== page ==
The present study assesses the influence of different restraint schedules on behavioral parameters determined by a conflict test, namely the light-dark transitions (LDT) as well as the opiate modulation on the behavioral consequences induced by chronic restraint. Finally, another group of animals that received naloxone (NAL) and/or chronic stress was either exposed to a single foot shock session or administered a single dose of the β-carboline FG 7142 ( N ′-methyl-β-carboline-3-carboxamide) immediately prior to the LDT test. We observed that a single restraint session (2 h) induced a decrease of LOT and time spent in the lit box, while chronic restraint (2 h per day for up to 7 days) induced a significant increase in both parameters. However, this increasing effect was blocked by a NAL administration (2 mg/kg IP) prior to each of the seven restraint events. A single foot shock or FG administration produced a clear anxiogenic response, an effect that was absent in animals previously submitted to chronic stress. In addition, NAL pretreatment abolished the chronic stress-induced attenuating effect on the behavioral suppression induced after either foot shock or FG administration. Therefore, these findings demonstrate that a previous history of chronic stress, leading to adaptation, induced an anxiolytic-like effect, and attenuated the behavioral supresslon produced by acute stressors. There seems to be an endogenous opiate mechanism involved in the behavioral influence induced by chronic stress.
Brain Research Bulletin – Elsevier
Published: Jan 1, 1995
It’s your single place to instantly
discover and read the research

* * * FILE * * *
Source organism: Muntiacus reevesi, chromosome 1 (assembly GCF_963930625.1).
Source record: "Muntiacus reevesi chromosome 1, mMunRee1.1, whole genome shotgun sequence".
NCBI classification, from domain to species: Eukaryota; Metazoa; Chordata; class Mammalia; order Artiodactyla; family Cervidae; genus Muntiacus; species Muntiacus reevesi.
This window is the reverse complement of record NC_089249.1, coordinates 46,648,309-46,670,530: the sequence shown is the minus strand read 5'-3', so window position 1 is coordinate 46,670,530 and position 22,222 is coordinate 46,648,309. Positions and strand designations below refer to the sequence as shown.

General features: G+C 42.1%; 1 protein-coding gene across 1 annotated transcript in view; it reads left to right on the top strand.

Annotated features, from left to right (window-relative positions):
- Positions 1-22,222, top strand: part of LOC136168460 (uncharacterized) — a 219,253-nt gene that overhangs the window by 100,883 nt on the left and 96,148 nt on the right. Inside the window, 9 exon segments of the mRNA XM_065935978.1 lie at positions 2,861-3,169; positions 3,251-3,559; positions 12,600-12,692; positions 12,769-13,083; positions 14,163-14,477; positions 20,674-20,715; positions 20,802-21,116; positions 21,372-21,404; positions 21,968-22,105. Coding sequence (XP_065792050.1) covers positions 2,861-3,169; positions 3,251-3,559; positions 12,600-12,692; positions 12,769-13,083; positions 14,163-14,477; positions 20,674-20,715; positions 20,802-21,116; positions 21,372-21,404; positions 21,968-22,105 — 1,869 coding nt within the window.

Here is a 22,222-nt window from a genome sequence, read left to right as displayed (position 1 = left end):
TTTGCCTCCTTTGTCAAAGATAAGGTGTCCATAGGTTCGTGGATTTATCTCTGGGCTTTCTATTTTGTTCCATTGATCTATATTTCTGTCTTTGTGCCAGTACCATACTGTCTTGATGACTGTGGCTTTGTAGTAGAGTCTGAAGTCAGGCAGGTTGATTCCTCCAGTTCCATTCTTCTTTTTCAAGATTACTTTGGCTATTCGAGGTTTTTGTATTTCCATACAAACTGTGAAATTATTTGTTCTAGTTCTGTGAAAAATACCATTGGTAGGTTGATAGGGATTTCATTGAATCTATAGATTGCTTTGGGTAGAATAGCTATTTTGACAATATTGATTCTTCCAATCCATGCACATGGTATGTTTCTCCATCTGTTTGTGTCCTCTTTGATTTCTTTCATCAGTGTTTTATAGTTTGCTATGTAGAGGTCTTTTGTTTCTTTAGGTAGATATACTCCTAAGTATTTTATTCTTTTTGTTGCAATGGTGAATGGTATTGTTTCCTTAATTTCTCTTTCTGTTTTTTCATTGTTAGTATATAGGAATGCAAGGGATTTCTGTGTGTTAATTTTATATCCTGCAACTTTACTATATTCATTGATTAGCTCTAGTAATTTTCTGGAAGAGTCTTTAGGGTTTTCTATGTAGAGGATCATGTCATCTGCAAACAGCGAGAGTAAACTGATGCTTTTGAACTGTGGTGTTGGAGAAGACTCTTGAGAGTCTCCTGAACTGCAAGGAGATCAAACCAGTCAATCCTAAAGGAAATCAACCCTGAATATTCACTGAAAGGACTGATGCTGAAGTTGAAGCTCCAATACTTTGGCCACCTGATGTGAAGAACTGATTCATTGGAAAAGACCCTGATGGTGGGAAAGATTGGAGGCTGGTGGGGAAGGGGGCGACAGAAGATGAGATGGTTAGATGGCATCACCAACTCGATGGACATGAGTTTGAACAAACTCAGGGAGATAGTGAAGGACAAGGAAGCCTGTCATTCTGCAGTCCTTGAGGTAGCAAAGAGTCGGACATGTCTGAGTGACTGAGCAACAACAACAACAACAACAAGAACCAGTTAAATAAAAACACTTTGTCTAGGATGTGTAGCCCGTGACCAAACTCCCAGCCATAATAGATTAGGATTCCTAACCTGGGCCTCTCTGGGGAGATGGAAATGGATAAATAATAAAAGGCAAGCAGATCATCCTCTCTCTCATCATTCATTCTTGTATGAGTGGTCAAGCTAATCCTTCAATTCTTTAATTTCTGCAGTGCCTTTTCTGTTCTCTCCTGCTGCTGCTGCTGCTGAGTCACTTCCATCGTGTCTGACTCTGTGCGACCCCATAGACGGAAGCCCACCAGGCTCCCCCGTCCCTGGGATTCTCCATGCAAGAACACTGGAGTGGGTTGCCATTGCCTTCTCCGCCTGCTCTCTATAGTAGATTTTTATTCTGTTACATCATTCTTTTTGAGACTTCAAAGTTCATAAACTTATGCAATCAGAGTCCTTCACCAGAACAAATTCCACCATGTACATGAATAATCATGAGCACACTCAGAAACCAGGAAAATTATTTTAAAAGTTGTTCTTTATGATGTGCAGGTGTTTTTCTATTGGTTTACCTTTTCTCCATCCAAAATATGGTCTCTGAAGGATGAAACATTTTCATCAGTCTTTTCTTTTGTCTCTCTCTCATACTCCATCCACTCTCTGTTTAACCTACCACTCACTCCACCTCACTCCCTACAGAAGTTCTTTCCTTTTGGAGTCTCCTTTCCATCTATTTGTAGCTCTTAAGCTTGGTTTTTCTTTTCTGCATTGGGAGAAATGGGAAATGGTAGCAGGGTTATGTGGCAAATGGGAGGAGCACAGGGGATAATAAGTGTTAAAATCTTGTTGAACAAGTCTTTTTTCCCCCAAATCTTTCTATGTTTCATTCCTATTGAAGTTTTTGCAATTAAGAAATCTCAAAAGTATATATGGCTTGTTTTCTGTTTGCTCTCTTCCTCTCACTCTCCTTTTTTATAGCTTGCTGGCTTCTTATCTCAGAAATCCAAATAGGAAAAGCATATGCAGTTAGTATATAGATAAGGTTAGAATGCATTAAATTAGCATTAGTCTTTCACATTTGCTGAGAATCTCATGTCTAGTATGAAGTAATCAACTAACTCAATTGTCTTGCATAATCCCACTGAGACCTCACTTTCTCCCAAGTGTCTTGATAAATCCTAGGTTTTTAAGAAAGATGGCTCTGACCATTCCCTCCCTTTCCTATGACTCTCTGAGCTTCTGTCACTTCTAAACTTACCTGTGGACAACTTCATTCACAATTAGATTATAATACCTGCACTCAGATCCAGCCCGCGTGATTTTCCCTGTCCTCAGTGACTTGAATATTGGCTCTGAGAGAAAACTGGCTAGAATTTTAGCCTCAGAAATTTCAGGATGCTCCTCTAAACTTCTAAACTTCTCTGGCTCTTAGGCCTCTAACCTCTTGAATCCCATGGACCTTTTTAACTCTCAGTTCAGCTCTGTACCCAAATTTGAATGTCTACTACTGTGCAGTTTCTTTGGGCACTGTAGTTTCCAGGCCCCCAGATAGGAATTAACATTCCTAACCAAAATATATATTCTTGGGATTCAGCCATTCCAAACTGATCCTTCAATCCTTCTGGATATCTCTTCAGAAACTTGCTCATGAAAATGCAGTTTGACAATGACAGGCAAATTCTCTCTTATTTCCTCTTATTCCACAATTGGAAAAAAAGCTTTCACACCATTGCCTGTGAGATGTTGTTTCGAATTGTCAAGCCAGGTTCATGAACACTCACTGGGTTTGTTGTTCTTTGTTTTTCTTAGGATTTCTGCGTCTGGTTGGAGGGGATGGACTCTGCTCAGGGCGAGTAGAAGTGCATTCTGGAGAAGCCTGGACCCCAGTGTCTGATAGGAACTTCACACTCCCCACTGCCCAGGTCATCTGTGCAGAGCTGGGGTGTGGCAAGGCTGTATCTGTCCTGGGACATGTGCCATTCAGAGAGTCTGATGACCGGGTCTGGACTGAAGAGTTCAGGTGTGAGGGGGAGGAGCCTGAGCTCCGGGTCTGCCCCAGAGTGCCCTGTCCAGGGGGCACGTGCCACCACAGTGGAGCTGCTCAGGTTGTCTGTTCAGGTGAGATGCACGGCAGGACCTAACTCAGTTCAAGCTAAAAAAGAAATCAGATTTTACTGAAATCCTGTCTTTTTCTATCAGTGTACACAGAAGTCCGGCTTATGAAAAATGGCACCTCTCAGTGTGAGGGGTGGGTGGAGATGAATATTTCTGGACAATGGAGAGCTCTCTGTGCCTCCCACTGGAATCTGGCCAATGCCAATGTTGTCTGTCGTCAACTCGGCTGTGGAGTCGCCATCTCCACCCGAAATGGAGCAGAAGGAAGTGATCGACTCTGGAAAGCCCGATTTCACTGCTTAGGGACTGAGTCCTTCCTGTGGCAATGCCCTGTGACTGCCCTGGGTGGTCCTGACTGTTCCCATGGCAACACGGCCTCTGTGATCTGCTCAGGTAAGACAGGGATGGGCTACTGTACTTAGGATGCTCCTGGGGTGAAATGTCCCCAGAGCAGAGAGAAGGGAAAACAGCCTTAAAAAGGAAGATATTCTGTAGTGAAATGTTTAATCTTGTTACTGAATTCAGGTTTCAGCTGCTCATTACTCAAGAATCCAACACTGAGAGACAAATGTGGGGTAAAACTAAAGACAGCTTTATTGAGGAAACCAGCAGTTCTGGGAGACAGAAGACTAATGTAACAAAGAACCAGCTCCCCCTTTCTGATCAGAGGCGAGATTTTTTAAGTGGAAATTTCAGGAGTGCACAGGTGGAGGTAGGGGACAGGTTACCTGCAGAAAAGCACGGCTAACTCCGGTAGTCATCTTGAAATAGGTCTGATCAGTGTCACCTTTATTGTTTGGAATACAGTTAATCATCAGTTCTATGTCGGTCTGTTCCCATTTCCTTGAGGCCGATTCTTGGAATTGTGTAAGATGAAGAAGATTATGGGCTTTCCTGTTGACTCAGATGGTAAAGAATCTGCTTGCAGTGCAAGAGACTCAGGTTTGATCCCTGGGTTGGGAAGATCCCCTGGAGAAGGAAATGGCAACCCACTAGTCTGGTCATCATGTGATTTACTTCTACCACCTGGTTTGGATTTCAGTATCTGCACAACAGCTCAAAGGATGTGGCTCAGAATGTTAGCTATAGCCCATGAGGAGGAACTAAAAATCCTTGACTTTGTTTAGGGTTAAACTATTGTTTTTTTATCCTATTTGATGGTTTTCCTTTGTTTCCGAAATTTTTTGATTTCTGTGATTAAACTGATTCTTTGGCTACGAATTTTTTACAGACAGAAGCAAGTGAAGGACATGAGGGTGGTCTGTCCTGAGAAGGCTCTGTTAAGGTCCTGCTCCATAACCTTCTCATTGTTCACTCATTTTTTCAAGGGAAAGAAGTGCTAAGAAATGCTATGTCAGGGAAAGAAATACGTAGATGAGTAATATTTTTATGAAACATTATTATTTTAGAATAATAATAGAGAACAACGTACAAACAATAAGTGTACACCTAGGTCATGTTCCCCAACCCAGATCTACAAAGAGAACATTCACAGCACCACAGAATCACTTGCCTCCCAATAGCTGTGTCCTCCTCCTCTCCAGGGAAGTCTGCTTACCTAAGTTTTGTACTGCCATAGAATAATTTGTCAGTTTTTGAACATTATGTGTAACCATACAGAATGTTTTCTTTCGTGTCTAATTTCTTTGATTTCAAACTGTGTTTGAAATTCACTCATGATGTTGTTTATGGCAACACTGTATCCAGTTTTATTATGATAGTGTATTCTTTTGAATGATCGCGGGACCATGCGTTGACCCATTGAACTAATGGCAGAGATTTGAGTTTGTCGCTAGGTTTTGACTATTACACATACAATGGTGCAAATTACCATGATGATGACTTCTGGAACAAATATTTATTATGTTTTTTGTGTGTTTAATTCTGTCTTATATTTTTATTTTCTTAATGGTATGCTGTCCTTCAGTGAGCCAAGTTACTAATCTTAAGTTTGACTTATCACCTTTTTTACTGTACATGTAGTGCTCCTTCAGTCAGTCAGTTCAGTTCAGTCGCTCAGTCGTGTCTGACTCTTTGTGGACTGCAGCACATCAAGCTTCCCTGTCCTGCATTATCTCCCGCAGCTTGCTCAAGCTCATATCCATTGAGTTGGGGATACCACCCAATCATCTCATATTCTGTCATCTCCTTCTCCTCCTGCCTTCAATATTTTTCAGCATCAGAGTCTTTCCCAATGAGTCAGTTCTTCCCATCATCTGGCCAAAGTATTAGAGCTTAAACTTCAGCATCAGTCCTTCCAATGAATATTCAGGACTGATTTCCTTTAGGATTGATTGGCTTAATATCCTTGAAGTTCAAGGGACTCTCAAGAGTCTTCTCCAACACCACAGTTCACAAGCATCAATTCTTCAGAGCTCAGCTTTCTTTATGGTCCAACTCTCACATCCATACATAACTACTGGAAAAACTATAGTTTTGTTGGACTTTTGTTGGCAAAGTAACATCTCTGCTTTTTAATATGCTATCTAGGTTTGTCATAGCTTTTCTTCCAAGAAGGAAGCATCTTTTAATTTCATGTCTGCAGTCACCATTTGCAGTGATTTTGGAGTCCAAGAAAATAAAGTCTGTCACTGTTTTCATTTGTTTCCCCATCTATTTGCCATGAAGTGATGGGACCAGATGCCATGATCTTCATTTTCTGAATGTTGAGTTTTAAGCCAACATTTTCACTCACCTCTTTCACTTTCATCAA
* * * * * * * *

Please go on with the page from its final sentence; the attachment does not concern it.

that matters to you.
Enjoy affordable access to
over 18 million articles from more than
15,000 peer-reviewed journals.
All for just $49/month
Query the DeepDyve database, plus search all of PubMed and Google Scholar seamlessly
Save any article or search result from DeepDyve, PubMed, and Google Scholar... all in one place.
Get unlimited, online access to over 18 million full-text articles from more than 15,000 scientific journals.
Read from thousands of the leading scholarly journals from SpringerNature, Elsevier, Wiley-Blackwell, Oxford University Press and more.
All the latest content is available, no embargo periods.
“Hi guys, I cannot tell you how much I love this resource. Incredible. I really believe you've hit the nail on the head with this site in regards to solving the research-purchase issue.”Daniel C.
“Whoa! It’s like Spotify but for academic articles.”@Phil_Robichaud
“I must say, @deepdyve is a fabulous solution to the independent researcher's problem of #access to #information.”@deepthiw
“My last article couldn't be possible without the platform @deepdyve that makes journal papers cheaper.”@JoseServera